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IFC Makes First Investment in Kosovo-Buys 16.7 Percent of Micro Enterprise Bank Ltd.


Afshin Molavi
Phone:  (202) 458-5674

Fax:  (202) 974-4384

E-mail:  
amolavi@ifc.org


Pristina, Kosovo, December 3, 2001—The International Finance Corporation (IFC), the private sector arm of the World Bank Group, has become the newest shareholder of Micro Enterprise Bank Ltd., Kosovo’s leading commercial bank and a specialized provider of small and microenterprise financing.  IFC invested approximately US$1.1 million for 16.7 percent of the equity of the bank – its first direct investment in Kosovo.

The IFC investment will provide much-needed growth capital for Micro Enterprise Bank, the first financial institution to be licensed in post-conflict Kosovo.  Although initially developed to provide micro credit, Micro Enterprise Bank has quickly become a key part of the payments infrastructure of Kosovo, which was wiped out by the conflict in Yugoslavia.  Micro Enterprise Bank is meeting Kosovo’s growing demand for financial services through providing account management, foreign exchange and money transfer services, loans and cashless payment transactions to micro and small enterprises and individual customers.


“Sustaining economic recovery in Kosovo depends on the availability of basic banking services,” said Khosrow Zamani, Director of IFC’s Southern Europe and Central Asia Department.  "Micro Enterprise Bank does just that, giving ordinary people the means to provide for their own livelihoods.  It has become a dependable, commercial-oriented source of credit and other financial services for micro and small businesses, which form the backbone of the Kosovar economy."  Mr. Zamani emphasized the importance of strong financial intermediaries to private sector development.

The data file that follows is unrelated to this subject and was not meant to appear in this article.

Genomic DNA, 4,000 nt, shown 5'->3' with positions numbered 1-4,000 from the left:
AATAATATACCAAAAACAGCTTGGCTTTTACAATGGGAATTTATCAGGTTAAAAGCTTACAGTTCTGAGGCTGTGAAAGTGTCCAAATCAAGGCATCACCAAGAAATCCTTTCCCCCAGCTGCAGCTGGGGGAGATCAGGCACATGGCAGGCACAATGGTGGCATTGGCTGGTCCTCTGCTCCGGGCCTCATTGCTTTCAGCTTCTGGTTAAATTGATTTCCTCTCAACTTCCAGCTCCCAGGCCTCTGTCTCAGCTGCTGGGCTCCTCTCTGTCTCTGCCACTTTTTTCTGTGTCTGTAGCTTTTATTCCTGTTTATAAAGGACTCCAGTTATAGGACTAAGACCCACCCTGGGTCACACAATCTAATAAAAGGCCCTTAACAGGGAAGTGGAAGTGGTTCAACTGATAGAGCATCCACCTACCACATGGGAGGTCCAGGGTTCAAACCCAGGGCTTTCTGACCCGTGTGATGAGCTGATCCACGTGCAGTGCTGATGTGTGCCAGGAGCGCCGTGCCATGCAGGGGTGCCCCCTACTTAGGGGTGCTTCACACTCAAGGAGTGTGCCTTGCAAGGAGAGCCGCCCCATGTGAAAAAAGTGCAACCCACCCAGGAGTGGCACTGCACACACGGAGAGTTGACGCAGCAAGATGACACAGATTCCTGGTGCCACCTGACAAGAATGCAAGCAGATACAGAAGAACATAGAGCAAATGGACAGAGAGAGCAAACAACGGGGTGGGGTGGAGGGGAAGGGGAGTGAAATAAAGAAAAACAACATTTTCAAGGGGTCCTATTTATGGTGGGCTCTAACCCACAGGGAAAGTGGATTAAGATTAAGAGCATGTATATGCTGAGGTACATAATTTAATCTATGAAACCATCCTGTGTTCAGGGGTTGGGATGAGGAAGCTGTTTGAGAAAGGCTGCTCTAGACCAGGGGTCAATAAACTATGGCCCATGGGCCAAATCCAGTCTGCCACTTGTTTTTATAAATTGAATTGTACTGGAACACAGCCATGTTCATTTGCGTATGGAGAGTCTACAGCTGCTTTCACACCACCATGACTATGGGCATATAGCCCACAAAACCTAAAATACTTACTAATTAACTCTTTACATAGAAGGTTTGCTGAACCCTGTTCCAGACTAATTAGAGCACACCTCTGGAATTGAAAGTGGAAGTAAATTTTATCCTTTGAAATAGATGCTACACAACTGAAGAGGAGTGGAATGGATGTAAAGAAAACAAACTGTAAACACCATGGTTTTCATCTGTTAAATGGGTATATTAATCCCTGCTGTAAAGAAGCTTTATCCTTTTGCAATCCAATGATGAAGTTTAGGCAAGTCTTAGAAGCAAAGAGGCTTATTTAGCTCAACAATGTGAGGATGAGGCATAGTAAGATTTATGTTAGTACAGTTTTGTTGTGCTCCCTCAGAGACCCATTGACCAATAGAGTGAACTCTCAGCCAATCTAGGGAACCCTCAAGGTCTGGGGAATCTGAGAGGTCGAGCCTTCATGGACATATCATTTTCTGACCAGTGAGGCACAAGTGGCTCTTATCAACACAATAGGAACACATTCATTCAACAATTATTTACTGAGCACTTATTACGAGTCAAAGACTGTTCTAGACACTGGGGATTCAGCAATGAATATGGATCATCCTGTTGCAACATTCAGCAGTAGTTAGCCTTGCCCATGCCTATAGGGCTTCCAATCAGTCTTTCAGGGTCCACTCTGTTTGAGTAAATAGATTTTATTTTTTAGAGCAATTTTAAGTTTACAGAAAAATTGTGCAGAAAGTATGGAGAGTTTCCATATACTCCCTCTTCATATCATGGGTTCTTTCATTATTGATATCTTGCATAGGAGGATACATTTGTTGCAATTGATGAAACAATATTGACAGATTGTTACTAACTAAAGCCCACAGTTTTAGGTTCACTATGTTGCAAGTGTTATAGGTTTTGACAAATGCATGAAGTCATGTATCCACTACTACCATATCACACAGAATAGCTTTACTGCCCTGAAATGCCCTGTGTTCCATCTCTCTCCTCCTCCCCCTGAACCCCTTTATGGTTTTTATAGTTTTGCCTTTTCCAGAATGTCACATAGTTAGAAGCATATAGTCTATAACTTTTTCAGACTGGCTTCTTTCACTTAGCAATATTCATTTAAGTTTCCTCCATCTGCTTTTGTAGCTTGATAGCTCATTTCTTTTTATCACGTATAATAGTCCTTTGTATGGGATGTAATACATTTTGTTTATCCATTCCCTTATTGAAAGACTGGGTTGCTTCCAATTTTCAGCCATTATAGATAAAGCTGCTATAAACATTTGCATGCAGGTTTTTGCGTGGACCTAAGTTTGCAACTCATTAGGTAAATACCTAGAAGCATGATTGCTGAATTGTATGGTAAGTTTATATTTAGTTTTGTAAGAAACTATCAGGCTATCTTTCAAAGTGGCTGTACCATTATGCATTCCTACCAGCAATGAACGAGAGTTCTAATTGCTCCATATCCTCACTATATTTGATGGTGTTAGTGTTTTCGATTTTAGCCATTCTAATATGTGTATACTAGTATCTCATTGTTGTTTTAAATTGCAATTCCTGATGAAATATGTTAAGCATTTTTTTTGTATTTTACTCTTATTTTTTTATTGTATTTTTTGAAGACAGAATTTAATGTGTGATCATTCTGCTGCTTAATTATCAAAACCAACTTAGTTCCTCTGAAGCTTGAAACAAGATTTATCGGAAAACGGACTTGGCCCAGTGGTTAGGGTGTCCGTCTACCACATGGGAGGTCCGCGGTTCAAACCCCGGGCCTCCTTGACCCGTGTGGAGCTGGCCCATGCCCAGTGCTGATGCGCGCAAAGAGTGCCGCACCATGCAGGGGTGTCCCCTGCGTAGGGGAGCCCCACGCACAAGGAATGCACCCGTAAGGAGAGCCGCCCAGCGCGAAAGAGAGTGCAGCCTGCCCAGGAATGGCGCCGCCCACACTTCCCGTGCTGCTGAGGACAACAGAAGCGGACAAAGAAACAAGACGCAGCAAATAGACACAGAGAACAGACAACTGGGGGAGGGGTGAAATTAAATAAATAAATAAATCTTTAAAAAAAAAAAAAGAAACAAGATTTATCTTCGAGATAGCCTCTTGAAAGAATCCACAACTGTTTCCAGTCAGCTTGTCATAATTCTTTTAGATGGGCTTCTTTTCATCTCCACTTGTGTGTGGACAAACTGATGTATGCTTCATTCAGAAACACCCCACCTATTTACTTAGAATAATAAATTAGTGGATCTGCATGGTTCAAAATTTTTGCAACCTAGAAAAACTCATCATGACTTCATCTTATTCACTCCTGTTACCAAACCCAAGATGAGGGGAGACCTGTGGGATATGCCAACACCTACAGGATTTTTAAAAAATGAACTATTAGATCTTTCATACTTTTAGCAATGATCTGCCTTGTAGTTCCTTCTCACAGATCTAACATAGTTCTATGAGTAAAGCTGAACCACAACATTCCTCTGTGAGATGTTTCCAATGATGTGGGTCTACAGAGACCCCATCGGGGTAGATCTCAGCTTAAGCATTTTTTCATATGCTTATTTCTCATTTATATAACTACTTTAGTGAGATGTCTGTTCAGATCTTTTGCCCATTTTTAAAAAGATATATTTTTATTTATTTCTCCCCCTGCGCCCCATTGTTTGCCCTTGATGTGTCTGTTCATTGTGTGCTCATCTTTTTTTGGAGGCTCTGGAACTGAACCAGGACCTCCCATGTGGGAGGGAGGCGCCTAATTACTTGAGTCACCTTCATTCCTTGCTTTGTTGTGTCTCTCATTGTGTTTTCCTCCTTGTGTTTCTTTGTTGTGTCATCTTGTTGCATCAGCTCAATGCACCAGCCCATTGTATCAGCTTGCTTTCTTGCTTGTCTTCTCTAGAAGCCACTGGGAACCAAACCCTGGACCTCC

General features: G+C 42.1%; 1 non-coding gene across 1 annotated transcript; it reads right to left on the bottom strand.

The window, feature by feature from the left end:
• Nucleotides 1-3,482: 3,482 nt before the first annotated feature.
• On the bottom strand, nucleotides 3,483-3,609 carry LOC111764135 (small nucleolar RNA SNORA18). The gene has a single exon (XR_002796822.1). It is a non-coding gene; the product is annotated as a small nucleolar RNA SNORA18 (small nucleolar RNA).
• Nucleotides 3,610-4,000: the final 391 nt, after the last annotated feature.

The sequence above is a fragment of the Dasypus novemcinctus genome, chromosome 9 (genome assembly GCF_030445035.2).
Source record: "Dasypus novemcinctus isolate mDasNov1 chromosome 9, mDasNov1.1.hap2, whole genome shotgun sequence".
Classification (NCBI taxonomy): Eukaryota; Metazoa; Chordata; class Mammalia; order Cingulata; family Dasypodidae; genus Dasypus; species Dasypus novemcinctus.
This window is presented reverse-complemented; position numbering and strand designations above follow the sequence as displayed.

Established in late 1999 as a joint initiative of IFC, the European Bank for Reconstruction and Development (EBRD), and Internationale Projekt Consult, Micro Enterprise Bank is based in Pristina.  The bank now has seven branches throughout Kosovo.  In addition to IFC and EBRD, shareholders include Nederlandse Financierungs Maatschappij Voor Ontwikkelingslanden (FMO), Commerzbank, Foundation for Enterprise Finance and Development (FEFAD), and Internationale Micro Investitionen (IMI).  Following IFC’s investment, Micro Enterprise Bank’s share capital rose to US$6.6 million equivalent.


Micro Enterprise Bank is IFC’s seventh transaction under its Microfinance Capacity Building Facility.  The Facility, approved by IFC’s Board of Directors in May 2000, provides for up to $11.3 million in direct investments to establish microfinance institutions in IFC-member developing countries and $1.4 million in trust funds for co-financing technical assistance and start-up costs for microfinance institutions.


IFC’s mission is to promote sustainable private sector investment in developing countries, helping to reduce poverty and improve people's lives.  IFC finances private sector investments in the developing world, mobilizes capital in the international financial markets, and provides technical assistance and advice to governments and businesses.  Since its founding in 1956, IFC has committed more than $31 billion of its own funds and arranged $20 billion in syndications for 2,636 companies in 140 developing countries.  IFC’s committed portfolio at the end of FY01 was $14.3 billion.

MEB Kosovo